9. Make final payments: The buyer is typically responsible for paying transfer taxes, attorney’s fees, and other closing costs.
  10. License plate transfer: In most cases, you’ll retain the license plate. If not, your notary can guide you on obtaining a new one.


In case you are making an international wire transfer to complete payment, you will need to wait until the balance has arrived into the account of the owner to complete the sale.

StartAbroad offers a Car Purchase service for US and Canadian expats. Reach out to [email protected] if you’d like help navigating the Costa Rica car market.

Closing Costs When Purchasing a Car in Costa Rica

Closing costs

  • Transfer tax (Impuesto de Traspaso): The buyer is typically responsible for paying the transfer tax. This tax is based on the vehicle’s fiscal value and typically ranges from 1.5% to 2.5%. The fiscal value is determined by the government and may not reflect the actual purchase price. 
  • Registration fees: When you register the vehicle in your name, you’ll pay a registration fee. The amount depends on the vehicle’s type and value. This fee is usually paid annually.
  • Title transfer fee: You’ll need to pay a fee for transferring the vehicle’s title from the seller to your name.
  • License plate fee: If you are purchasing a used vehicle, you may need to pay for new license plates.
  • Legal fees: Budget for legal fees associated with the notary’s services and document preparation, usually around 1% of the purchase price.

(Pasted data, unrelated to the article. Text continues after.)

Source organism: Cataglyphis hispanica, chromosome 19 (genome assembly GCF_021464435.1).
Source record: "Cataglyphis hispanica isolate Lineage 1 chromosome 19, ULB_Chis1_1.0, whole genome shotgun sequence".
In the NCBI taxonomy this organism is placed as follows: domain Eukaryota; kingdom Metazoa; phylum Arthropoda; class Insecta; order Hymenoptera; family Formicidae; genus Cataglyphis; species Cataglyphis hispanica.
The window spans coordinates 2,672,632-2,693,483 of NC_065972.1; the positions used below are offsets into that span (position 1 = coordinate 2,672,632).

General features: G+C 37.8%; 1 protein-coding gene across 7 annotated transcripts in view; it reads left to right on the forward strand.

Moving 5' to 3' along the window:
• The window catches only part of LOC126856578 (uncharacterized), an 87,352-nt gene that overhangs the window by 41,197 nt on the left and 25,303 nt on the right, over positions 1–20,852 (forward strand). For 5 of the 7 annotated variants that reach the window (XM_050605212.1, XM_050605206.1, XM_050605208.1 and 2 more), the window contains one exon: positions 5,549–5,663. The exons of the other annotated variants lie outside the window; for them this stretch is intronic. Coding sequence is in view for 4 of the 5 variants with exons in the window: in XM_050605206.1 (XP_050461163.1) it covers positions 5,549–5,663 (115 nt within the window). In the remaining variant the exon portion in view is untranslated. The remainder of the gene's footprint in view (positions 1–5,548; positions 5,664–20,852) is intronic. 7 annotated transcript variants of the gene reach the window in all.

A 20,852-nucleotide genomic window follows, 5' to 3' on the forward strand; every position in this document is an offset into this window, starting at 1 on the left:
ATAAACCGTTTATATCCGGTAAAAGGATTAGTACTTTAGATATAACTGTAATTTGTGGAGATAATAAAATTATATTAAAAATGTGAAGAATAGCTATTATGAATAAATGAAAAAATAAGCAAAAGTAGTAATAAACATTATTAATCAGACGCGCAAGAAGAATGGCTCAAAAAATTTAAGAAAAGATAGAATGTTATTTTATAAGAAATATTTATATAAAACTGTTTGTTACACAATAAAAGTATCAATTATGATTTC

Ongoing costs

  • Mandatory liability insurance: All vehicles must have this insurance, which you can purchase through the National Insurance Institute (INS).
  • Annual road tax (Marchamo): An annual fee that covers various taxes and insurance.

How to Transfer Money When Buying a Car in Costa Rica

The advantage to paying an owner in cash when purchasing a car is that the transaction can be completed in one day. However, when entering Costa Rica, its typically best to avoid bringing large sums of cash. Beyond just safety concerns, there are Customs restrictions against bringing in more than $10,000 in cash. There are also restrictions against the total amount of USD that can be withdrawn from a US or Canadian account from a Costa Rican ATM in one day — typically around $400 USD — which can make completing a car purchase transaction in colones extremely tedious.


When buying a car in Costa Rica, buyers typically make international transfers. These typically take 1-2 weeks to arrive in the owner’s bank account, and sometimes require extra documentation about the provenance of the funds from the receiving bank if the transfer is particularly large.


There are two companies that we recommend using to make international transfers: RegencyFX and Wise.